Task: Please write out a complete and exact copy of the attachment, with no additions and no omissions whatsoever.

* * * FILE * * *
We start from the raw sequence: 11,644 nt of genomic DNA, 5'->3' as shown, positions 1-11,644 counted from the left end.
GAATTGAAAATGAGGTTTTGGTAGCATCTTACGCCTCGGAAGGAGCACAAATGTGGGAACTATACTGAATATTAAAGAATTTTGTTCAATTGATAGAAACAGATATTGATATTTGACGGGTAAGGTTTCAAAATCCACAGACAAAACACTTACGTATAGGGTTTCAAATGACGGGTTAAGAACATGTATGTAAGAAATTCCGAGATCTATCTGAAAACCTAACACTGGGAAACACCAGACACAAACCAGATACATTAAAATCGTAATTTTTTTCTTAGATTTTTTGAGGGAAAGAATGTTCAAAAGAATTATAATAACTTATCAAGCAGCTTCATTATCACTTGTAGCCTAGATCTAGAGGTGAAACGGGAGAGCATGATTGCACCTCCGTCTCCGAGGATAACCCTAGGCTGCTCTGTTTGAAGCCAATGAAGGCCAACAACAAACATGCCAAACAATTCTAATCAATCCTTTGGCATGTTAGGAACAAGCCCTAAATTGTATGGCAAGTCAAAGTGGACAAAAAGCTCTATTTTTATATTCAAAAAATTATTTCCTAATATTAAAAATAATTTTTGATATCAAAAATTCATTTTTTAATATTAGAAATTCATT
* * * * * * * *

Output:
We start from the raw sequence: 11,644 nt of genomic DNA, 5'->3' as shown, positions 1-11,644 counted from the left end.
GAATTGAAAATGAGGTTTTGGTAGCATCTTACGCCTCGGAAGGAGCACAAATGTGGGAACTATACTGAATATTAAAGAATTTTGTTCAATTGATAGAAACAGATATTGATATTTGACGGGTAAGGTTTCAAAATCCACAGACAAAACACTTACGTATAGGGTTTCAAATGACGGGTTAAGAACATGTATGTAAGAAATTCCGAGATCTATCTGAAAACCTAACACTGGGAAACACCAGACACAAACCAGATACATTAAAATCGTAATTTTTTTCTTAGATTTTTTGAGGGAAAGAATGTTCAAAAGAATTATAATAACTTATCAAGCAGCTTCATTATCACTTGTAGCCTAGATCTAGAGGTGAAACGGGAGAGCATGATTGCACCTCCGTCTCCGAGGATAACCCTAGGCTGCTCTGTTTGAAGCCAATGAAGGCCAACAACAAACATGCCAAACAATTCTAATCAATCCTTTGGCATGTTAGGAACAAGCCCTAAATTGTATGGCAAGTCAAAGTGGACAAAAAGCTCTATTTTTATATTCAAAAAATTATTTCCTAATATTAAAAATAATTTTTGATATCAAAAATTCATTTTTTAATATTAGAAATTCATT